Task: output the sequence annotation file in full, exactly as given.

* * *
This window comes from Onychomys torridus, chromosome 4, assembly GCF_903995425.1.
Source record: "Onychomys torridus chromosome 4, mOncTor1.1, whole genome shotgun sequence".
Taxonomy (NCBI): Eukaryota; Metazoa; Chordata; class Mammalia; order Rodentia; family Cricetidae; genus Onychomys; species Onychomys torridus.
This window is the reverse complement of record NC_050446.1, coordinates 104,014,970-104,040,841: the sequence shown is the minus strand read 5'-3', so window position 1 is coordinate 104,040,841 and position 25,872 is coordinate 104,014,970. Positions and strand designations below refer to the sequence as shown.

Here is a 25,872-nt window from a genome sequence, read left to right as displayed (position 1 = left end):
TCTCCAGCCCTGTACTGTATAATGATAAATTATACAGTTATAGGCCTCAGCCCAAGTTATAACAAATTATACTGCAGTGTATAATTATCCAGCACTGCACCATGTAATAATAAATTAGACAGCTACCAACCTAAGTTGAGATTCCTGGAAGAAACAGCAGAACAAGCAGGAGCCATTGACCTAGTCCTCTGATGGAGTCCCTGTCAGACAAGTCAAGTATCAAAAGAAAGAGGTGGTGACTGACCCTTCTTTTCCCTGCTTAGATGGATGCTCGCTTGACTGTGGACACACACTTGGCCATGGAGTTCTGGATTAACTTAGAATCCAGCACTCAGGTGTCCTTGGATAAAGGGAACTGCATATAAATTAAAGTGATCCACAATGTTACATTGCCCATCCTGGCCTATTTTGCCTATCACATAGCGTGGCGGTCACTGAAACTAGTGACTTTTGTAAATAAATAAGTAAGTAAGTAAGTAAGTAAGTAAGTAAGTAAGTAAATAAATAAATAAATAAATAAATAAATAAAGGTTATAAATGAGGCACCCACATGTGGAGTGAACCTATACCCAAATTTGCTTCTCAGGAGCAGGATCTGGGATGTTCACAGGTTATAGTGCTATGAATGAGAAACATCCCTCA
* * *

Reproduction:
This window comes from Onychomys torridus, chromosome 4, assembly GCF_903995425.1.
Source record: "Onychomys torridus chromosome 4, mOncTor1.1, whole genome shotgun sequence".
Taxonomy (NCBI): Eukaryota; Metazoa; Chordata; class Mammalia; order Rodentia; family Cricetidae; genus Onychomys; species Onychomys torridus.
This window is the reverse complement of record NC_050446.1, coordinates 104,014,970-104,040,841: the sequence shown is the minus strand read 5'-3', so window position 1 is coordinate 104,040,841 and position 25,872 is coordinate 104,014,970. Positions and strand designations below refer to the sequence as shown.

Here is a 25,872-nt window from a genome sequence, read left to right as displayed (position 1 = left end):
TCTCCAGCCCTGTACTGTATAATGATAAATTATACAGTTATAGGCCTCAGCCCAAGTTATAACAAATTATACTGCAGTGTATAATTATCCAGCACTGCACCATGTAATAATAAATTAGACAGCTACCAACCTAAGTTGAGATTCCTGGAAGAAACAGCAGAACAAGCAGGAGCCATTGACCTAGTCCTCTGATGGAGTCCCTGTCAGACAAGTCAAGTATCAAAAGAAAGAGGTGGTGACTGACCCTTCTTTTCCCTGCTTAGATGGATGCTCGCTTGACTGTGGACACACACTTGGCCATGGAGTTCTGGATTAACTTAGAATCCAGCACTCAGGTGTCCTTGGATAAAGGGAACTGCATATAAATTAAAGTGATCCACAATGTTACATTGCCCATCCTGGCCTATTTTGCCTATCACATAGCGTGGCGGTCACTGAAACTAGTGACTTTTGTAAATAAATAAGTAAGTAAGTAAGTAAGTAAGTAAGTAAGTAAGTAAATAAATAAATAAATAAATAAATAAATAAAGGTTATAAATGAGGCACCCACATGTGGAGTGAACCTATACCCAAATTTGCTTCTCAGGAGCAGGATCTGGGATGTTCACAGGTTATAGTGCTATGAATGAGAAACATCCCTCA